The public media have become the third pillar of the political decision-making. Providing an efficient control mechanism of political parties and governments, they can also launch certain political issues and themes into focus. Parliament often only then reacts and reflects on the political themes which were considered less important for the members of parliament and of great importance for the public. Public sensitivity for social, environmental and political dilemmas is often more adequate than that of the parliament and amplifying it, mass media are intensely involved in politics. In many cases the parliament is thus pushed to debate on an issue which would otherwise never have appeared on its agenda. Of course, political parties need to pay attention to their sensitive publicity, which is a positive aspect of the democratisation process.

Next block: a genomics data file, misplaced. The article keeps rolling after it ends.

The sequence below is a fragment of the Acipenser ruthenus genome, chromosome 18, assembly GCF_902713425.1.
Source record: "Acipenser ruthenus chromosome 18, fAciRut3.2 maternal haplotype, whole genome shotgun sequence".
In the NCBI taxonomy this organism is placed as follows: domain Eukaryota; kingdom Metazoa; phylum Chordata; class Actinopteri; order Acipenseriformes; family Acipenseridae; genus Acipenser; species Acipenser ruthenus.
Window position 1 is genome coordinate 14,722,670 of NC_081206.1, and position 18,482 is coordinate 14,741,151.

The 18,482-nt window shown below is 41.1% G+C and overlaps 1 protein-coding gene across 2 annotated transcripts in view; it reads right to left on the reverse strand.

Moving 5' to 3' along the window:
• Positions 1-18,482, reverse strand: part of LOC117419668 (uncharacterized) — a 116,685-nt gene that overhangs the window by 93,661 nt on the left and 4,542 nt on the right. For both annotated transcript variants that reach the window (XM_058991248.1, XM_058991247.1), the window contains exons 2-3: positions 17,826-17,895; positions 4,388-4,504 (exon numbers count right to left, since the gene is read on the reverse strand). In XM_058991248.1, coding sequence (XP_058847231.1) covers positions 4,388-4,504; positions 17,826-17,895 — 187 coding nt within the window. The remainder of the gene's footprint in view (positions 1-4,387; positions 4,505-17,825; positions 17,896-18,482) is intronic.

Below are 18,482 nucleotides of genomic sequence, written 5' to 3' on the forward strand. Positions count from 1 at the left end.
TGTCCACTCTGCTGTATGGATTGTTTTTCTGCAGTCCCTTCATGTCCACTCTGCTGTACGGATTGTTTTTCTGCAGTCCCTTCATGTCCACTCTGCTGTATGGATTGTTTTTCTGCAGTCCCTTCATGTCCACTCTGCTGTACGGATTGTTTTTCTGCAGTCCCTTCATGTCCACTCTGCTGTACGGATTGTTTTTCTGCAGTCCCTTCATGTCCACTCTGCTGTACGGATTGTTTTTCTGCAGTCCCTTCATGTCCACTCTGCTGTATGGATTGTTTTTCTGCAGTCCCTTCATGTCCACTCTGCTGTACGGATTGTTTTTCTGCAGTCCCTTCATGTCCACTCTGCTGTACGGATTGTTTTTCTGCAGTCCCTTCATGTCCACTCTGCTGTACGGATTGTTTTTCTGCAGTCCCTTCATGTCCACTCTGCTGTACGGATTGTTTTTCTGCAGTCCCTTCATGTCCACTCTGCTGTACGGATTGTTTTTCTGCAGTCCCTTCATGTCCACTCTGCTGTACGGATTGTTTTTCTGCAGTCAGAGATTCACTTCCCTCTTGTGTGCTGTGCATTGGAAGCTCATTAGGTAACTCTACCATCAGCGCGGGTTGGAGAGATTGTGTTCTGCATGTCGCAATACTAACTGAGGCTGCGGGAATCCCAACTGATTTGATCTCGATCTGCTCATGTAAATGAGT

The prime cause for the changes in modern society is economic growth and the liberalisation of the world market. The shift from national to transnational economies happened behind parliaments. In the time of national economies, parliaments played an important role designing the key elements of the economy: taxes, the level of social welfare, protecting the prices of resources, the national currency etc. The largest companies were mostly dependent on the national economic and social policy regulated by parliaments. The process of globalisation and the liberalisation of the world market led the strongest companies into a race for lowering the production costs. Avoiding taxes and expensive labour by transferring production to countries with considerably lower prices and overall production costs has become the rule in company management. The most “progressive” transnational companies dominate the world economy. No national policy could stop the process of exponential growth supported by the efficient application of modern science, which was sold out to rich multinational companies.